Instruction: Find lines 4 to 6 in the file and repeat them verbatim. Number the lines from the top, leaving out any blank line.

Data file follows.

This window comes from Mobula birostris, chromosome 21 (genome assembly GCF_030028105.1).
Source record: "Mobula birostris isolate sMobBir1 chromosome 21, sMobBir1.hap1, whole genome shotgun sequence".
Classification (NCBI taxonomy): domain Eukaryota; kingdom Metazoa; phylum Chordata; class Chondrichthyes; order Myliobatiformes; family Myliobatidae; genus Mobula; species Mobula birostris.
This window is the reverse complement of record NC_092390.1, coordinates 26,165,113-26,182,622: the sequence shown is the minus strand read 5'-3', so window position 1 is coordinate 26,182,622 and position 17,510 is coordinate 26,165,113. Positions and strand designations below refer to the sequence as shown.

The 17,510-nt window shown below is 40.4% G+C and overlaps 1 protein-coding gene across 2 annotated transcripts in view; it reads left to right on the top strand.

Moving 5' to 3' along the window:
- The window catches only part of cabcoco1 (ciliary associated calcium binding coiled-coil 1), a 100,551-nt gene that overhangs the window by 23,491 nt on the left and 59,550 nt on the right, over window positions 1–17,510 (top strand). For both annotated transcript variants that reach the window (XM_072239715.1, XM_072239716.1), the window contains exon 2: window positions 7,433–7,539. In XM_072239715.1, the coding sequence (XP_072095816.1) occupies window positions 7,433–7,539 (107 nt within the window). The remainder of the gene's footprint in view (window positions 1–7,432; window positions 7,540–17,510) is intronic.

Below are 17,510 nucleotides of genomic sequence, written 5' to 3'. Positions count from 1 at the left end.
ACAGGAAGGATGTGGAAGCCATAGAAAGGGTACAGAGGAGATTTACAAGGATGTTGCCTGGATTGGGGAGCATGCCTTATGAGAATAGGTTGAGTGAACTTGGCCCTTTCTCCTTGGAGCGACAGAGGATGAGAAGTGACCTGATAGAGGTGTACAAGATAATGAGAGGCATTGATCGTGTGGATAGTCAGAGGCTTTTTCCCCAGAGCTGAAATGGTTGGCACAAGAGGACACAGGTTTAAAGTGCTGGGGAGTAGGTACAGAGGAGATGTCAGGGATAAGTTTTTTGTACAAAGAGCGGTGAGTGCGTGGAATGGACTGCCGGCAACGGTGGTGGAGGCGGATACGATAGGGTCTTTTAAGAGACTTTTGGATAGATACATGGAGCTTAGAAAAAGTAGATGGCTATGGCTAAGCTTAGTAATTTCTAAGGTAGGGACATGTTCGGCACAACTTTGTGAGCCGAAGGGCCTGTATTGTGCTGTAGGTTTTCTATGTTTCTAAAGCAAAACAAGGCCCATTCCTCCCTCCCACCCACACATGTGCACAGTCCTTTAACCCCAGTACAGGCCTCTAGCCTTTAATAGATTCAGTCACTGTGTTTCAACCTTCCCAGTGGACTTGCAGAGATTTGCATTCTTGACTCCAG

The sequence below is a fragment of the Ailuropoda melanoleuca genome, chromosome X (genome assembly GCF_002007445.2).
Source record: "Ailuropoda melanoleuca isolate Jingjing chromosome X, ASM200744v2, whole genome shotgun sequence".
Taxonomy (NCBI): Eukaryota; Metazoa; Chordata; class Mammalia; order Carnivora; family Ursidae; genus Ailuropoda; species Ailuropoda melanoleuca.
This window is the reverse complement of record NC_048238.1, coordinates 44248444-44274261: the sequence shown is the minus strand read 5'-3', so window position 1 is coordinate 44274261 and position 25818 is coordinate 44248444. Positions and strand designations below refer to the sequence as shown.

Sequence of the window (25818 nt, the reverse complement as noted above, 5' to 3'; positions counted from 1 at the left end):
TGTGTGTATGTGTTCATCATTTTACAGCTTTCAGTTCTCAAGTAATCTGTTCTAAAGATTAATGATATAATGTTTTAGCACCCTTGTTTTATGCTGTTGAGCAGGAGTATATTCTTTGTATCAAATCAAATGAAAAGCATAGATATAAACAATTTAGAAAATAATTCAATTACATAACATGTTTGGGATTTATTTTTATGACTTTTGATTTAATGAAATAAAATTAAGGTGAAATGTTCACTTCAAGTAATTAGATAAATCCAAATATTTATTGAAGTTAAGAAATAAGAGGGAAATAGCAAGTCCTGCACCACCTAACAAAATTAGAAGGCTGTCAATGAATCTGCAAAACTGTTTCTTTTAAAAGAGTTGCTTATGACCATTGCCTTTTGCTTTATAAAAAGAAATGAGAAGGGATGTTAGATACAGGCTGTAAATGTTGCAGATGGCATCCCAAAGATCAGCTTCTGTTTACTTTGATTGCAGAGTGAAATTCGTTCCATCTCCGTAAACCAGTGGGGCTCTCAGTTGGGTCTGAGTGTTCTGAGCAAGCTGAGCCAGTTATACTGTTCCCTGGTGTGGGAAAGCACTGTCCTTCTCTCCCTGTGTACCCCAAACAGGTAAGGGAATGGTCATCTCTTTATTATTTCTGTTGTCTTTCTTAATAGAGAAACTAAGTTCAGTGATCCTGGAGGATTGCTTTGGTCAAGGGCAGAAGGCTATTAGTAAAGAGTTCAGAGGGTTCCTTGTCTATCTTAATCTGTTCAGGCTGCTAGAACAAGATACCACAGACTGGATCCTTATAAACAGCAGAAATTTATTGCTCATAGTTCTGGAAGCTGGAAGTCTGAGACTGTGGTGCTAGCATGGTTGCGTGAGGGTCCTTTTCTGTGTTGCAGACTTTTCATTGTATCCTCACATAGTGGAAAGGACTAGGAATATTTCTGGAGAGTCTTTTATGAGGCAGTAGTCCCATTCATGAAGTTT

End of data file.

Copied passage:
This window is the reverse complement of record NC_092390.1, coordinates 26,165,113-26,182,622: the sequence shown is the minus strand read 5'-3', so window position 1 is coordinate 26,182,622 and position 17,510 is coordinate 26,165,113. Positions and strand designations below refer to the sequence as shown.

The 17,510-nt window shown below is 40.4% G+C and overlaps 1 protein-coding gene across 2 annotated transcripts in view; it reads left to right on the top strand.

Moving 5' to 3' along the window: